Hand-Pollination of Squash
Learn how to pollinate squash by hand with this technique.
By Micaela Colley & Jared Zystro
The Seed Garden (Seed Savers Exchange, 2015) by Micaela Colley & Jared Zystro and edited by Lee Buttala & Shanyn Siegel brings together decades of research and hands-on experience to teach both novice gardeners and seasoned horticulturists how to save the seeds of their favorite vegetable varieties.
You can purchase this book from the MOTHER EARTH NEWS store: The Seed Garden.
The four species of squash normally grown as garden vegetables—Cucurbita argyrosperma, Cucurbita maxima, Cucurbita moschata, and Cucurbita pepo—can be hand-pollinated when being grown for seed. All four species share the same floral anatomy and respond to the same process of hand-pollination.
Although squash plants bloom continuously over the course of the growing season, each flower opens for just one day, and hand-pollination requires some planning and attention to timing. The process of hand-pollinating a squash flower occurs on two consecutive days. The process begins in the late afternoon of the first day, when flowers that will open the following day are identified and secured shut, and is completed the next morning, when the flowers are pollinated manually.
Squash plants are monoecious, and all male and female flowers that will be used in hand-pollination need to be secured shut before they open to prevent errant pollen from contaminating either blossom. A female flower is easily identified by its visible ovary, which resembles a small squash and is located just below the petals and sepals; flowers lacking ovaries are male.
Identifying flowers that are about to open takes some practice but is relatively straightforward. When in bud, squash blossoms are greenish yellow or creamy yellow in color. On the day before they open, the fused flower petals will begin to split apart at the tip, and a small seam of bright yellow will typically be visible on the inside of the petals.
The male flowers, which provide the pollen, should be secured shut with flagging ribbon, tape, clothespins, or any other material that will prevent the petals from opening and allowing insects access to the reproductive organs. Inserting a flag in the ground next to each sealed flower allows the prepped flowers to be easily found the next morning amid the foliage. Follow the same process when sealing the female flowers, making sure to leave enough of each flower’s petals intact so that the blossoms can be secured closed again after hand-pollinating.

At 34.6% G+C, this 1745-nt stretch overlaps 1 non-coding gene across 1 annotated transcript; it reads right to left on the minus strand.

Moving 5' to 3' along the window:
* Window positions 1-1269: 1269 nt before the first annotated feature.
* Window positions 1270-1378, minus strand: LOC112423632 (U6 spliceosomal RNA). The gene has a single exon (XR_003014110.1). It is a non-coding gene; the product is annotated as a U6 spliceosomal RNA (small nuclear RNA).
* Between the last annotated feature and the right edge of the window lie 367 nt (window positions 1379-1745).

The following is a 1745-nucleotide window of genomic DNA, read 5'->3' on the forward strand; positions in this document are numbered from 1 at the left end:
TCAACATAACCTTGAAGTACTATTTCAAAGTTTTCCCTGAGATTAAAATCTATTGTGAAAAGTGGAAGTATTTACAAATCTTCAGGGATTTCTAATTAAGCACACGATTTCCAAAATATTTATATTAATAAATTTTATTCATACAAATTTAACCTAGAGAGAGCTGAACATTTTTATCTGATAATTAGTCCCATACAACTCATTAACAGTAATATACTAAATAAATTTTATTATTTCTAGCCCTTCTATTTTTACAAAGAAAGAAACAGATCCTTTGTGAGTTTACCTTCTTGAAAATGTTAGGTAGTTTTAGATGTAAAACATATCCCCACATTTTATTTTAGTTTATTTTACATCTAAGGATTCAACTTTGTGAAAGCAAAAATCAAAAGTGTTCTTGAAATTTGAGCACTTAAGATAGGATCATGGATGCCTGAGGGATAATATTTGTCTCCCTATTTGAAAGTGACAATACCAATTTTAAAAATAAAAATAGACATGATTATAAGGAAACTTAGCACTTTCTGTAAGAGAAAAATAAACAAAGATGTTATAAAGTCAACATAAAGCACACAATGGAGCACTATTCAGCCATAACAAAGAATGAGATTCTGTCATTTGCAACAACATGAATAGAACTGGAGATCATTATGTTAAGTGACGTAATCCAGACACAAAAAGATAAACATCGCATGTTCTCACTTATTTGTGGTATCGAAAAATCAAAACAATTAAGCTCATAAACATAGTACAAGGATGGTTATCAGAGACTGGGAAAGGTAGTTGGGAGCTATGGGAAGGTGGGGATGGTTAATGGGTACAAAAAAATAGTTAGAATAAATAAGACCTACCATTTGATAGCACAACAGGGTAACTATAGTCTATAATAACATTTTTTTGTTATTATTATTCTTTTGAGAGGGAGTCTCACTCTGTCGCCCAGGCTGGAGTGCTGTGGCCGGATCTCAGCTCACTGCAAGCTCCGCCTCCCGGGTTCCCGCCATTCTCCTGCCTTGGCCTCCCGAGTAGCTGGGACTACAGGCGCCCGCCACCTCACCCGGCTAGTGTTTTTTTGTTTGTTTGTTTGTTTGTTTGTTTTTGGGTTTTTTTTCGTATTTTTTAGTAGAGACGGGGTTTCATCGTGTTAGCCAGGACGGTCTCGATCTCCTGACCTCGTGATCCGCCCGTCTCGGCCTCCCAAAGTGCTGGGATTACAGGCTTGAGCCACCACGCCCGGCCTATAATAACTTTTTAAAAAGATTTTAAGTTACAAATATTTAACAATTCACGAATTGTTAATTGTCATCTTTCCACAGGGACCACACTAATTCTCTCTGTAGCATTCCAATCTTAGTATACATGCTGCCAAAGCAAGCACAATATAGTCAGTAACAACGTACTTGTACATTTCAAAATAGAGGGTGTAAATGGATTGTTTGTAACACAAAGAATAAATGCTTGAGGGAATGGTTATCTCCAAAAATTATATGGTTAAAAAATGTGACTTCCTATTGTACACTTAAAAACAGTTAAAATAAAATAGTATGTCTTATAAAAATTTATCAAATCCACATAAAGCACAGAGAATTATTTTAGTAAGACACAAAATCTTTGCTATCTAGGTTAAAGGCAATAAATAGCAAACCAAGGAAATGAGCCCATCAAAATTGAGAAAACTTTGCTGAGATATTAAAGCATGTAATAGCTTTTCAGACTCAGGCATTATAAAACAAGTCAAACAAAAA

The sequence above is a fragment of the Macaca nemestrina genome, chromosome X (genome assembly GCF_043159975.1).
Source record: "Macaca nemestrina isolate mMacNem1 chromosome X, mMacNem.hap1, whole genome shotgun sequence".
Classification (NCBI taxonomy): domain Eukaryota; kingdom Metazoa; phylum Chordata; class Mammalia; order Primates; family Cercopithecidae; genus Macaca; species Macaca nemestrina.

The following morning, hand-pollination is carried out at the time of day when squash flowers are normally open. They usually open just after dawn and remain open until early afternoon, though the exact timing and duration is influenced by environmental conditions. The male squash flower, typically borne on a long peduncle (stalk), should be picked and brought to the female flower. Remove the male flower’s petals entirely, leaving the anthers and pollen exposed upon the end of the peduncle. Moving quickly, carefully open the female flower—the goal is to complete the hand-pollination process before any bees intervene—and brush the pollen from the anthers onto the entire surface of the stigma. The pollen grains are large enough that they will be visible on the stigma after pollination. Close up the petals and tape the flower shut, ensuring that there are no openings that pollinating insects can get through. Re-sealing the female flower ensures that the seeds produced will have been fertilized through hand-pollination and not by insect pollination that could occur later on that same day, while the stigma is still receptive. Tie a weather-resistant marker to the stem of the hand-pollinated flower so the isolated fruit can be easily identified at harvest. The petals will likely shrivel and fall off after fertilization is complete.
Hand-pollination can be done using just one male flower for each female flower, but transferring pollen from two or three male flowers to the receptive stigma of a female flower will effectively include more plants in the reproductive population. If possible, choose male flowers from separate plants than the one bearing the female blossom to help maintain genetic diversity.
It is a good idea to pollinate at least four times as many flowers as the number of fruits desired for seed collection, especially when first learning to hand-pollinate flowers.
|In the afternoon, identify male and female flowers about to open.||Secure male (above) and female flowers closed.||Mark the location of sealed flowers.|
|The following morning, collect sealed male flowers from plants and locate
female flowers to be pollinated.
|Working quickly, remove all petals from male flowers and unseal female blossom.|
|Still working quickly, brush pollen from anthers onto entire surface of
stigma. Pollen grains should be visible.
||Thoroughly seal pollinated female flowers. Mark hand-pollinated flowers so that the isolated fruits can be identified later.|
For more on seed saving, see our Seed Saving Guide.
Reprinted with permission from The Seed Garden, by Micaela Colley & Jared Zystro, edited by Lee Buttala & Shanyn Siegel and published by Seed Savers Exchange, 2015. Buy this book from our store: The Seed Garden.